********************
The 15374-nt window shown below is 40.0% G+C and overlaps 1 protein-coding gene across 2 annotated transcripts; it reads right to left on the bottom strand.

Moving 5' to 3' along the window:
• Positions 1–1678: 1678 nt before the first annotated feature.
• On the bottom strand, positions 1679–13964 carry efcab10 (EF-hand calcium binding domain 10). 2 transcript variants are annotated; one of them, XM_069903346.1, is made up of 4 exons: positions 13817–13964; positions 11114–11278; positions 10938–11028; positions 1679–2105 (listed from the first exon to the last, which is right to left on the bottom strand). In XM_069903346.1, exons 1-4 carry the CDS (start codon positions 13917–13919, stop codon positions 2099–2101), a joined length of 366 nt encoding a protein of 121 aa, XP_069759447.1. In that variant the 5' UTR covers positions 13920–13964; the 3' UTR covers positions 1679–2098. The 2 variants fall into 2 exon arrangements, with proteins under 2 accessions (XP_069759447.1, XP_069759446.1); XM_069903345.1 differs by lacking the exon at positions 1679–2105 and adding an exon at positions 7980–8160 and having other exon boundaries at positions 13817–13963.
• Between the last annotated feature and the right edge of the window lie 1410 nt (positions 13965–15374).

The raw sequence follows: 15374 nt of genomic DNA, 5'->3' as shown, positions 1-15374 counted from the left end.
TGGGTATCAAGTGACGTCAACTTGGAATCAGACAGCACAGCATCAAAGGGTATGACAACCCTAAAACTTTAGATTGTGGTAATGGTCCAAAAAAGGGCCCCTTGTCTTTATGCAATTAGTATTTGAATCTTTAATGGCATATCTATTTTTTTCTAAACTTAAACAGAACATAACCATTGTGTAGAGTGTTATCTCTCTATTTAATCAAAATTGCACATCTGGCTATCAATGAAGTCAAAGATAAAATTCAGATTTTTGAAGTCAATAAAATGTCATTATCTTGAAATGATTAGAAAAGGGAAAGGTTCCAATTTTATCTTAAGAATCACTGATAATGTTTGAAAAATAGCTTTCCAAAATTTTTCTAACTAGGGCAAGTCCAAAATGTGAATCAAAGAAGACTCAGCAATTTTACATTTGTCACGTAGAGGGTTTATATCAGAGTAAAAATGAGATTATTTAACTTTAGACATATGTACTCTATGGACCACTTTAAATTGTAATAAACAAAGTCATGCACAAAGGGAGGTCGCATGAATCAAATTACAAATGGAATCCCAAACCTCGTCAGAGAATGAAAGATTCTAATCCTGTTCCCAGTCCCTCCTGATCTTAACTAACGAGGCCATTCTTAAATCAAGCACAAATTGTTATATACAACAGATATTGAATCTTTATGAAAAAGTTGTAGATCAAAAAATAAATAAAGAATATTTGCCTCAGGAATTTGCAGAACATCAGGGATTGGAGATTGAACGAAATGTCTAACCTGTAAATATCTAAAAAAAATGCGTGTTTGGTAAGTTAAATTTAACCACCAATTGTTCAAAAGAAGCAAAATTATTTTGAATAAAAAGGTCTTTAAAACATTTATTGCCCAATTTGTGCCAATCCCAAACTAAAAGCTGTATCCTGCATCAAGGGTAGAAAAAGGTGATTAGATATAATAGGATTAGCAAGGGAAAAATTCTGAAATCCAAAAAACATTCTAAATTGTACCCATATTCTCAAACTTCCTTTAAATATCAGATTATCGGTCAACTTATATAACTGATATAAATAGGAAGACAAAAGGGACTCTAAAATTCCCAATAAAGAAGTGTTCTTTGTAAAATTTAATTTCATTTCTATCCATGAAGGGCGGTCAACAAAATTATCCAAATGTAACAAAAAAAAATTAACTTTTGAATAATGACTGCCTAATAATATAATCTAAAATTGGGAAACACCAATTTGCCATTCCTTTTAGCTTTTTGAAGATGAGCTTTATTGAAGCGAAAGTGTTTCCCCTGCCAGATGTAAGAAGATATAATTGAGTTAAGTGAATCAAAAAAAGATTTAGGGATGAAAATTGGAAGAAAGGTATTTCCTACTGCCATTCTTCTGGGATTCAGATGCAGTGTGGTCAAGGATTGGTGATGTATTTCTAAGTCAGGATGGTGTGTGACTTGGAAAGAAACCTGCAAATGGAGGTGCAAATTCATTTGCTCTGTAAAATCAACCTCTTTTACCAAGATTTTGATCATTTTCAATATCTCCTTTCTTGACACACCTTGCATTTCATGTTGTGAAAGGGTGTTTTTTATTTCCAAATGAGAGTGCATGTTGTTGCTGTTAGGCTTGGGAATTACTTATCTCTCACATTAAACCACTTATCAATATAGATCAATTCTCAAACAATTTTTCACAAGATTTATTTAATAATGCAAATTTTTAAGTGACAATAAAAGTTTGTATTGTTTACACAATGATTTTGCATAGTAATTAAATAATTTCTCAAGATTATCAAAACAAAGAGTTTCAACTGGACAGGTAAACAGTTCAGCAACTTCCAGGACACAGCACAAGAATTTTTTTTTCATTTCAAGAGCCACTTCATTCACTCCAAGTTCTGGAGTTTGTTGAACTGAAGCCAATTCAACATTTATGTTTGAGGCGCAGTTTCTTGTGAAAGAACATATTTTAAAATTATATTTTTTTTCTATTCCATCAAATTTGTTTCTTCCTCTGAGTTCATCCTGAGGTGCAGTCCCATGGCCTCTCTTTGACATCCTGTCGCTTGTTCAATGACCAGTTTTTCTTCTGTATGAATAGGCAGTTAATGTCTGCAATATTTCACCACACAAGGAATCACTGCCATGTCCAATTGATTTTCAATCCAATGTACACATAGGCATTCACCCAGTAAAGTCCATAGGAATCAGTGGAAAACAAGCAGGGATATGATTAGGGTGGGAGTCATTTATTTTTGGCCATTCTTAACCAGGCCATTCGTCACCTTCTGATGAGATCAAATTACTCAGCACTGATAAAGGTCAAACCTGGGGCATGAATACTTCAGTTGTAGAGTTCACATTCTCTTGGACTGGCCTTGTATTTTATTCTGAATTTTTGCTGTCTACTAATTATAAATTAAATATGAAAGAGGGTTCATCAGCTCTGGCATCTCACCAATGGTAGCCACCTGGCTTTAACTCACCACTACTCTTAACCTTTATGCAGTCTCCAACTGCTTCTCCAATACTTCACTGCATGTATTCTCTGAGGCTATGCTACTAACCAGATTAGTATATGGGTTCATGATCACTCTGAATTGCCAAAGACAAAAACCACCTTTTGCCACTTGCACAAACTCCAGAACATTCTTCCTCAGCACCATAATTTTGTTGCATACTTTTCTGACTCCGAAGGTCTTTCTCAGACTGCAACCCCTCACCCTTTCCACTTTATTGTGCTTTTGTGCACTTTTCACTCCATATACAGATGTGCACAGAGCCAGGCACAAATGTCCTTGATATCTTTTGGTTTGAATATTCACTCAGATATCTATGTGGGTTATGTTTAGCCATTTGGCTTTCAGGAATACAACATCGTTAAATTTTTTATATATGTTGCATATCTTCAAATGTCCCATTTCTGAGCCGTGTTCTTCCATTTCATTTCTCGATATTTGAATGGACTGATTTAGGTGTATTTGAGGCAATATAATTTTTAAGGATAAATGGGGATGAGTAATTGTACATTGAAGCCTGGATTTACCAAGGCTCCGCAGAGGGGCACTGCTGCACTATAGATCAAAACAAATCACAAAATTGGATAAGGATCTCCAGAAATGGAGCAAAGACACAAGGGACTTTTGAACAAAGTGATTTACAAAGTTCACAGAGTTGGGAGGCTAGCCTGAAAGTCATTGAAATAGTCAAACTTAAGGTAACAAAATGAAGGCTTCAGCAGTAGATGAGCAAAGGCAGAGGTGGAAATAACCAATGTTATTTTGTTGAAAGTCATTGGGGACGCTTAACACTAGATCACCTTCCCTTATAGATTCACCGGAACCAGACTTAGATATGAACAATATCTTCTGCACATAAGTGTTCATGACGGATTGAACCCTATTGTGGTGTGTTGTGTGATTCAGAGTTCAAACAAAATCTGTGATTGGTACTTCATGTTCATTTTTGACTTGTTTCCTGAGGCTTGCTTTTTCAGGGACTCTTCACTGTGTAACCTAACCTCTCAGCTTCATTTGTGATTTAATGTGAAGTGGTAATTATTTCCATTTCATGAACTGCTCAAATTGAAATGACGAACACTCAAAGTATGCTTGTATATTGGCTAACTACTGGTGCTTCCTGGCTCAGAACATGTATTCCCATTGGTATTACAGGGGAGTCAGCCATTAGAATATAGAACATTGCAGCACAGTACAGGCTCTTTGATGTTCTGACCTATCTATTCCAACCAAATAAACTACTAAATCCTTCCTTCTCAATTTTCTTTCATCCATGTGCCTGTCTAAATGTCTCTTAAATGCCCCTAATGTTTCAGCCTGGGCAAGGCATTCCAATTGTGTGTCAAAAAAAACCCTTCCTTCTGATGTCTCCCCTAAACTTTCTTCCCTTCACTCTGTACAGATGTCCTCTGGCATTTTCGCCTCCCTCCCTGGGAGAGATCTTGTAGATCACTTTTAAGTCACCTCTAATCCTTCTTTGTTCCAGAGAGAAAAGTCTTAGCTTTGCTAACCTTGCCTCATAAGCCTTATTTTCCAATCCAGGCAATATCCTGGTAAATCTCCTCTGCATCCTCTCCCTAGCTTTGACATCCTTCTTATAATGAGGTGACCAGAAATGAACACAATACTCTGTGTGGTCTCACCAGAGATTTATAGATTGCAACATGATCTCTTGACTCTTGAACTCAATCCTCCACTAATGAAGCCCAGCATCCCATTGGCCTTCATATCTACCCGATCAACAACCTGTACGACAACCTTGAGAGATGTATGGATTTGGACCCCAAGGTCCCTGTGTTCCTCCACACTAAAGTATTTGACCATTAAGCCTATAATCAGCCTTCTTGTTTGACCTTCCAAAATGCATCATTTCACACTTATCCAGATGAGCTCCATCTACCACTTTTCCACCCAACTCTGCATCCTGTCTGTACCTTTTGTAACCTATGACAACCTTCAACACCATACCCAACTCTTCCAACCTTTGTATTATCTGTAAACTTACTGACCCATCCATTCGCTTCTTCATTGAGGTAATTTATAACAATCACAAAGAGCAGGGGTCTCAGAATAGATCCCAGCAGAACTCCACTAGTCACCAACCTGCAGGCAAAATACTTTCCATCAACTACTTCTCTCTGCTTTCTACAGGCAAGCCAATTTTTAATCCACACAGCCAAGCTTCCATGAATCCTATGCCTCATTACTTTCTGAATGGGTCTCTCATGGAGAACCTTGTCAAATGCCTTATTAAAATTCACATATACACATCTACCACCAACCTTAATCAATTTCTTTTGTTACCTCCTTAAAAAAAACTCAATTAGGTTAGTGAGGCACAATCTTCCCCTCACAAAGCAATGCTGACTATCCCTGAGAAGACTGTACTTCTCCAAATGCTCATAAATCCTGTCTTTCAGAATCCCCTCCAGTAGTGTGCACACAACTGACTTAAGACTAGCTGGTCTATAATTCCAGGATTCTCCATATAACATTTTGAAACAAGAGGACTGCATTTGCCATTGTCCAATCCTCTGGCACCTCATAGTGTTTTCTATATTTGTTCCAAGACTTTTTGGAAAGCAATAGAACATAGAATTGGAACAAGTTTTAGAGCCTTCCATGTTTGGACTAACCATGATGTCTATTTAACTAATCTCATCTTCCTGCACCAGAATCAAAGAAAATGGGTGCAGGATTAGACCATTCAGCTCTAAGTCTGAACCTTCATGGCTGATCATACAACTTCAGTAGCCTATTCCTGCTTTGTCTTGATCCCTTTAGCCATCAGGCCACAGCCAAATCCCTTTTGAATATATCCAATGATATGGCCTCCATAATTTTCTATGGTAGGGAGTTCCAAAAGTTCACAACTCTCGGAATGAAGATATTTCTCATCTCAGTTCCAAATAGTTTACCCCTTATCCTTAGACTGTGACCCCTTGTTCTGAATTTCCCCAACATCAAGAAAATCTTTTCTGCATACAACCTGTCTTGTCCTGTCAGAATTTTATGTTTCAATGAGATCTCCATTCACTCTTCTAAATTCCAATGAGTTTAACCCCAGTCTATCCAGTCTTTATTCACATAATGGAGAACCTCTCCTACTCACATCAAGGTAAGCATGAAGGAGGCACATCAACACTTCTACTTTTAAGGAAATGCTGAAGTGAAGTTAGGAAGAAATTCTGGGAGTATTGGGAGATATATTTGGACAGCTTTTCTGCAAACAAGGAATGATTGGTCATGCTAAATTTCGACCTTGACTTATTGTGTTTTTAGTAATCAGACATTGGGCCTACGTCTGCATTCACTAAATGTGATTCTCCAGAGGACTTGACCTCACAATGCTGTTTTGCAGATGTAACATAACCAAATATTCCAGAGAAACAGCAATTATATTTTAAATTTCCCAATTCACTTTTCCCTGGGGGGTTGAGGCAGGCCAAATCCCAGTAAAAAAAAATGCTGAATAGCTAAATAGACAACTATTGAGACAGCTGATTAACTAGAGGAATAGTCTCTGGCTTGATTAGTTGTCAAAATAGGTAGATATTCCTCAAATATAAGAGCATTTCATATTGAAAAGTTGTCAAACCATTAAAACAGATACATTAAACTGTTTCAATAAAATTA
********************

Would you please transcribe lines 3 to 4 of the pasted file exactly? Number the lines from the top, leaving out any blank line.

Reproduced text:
• Positions 1–1678: 1678 nt before the first annotated feature.
• On the bottom strand, positions 1679–13964 carry efcab10 (EF-hand calcium binding domain 10). 2 transcript variants are annotated; one of them, XM_069903346.1, is made up of 4 exons: positions 13817–13964; positions 11114–11278; positions 10938–11028; positions 1679–2105 (listed from the first exon to the last, which is right to left on the bottom strand). In XM_069903346.1, exons 1-4 carry the CDS (start codon positions 13917–13919, stop codon positions 2099–2101), a joined length of 366 nt encoding a protein of 121 aa, XP_069759447.1. In that variant the 5' UTR covers positions 13920–13964; the 3' UTR covers positions 1679–2098. The 2 variants fall into 2 exon arrangements, with proteins under 2 accessions (XP_069759447.1, XP_069759446.1); XM_069903345.1 differs by lacking the exon at positions 1679–2105 and adding an exon at positions 7980–8160 and having other exon boundaries at positions 13817–13963.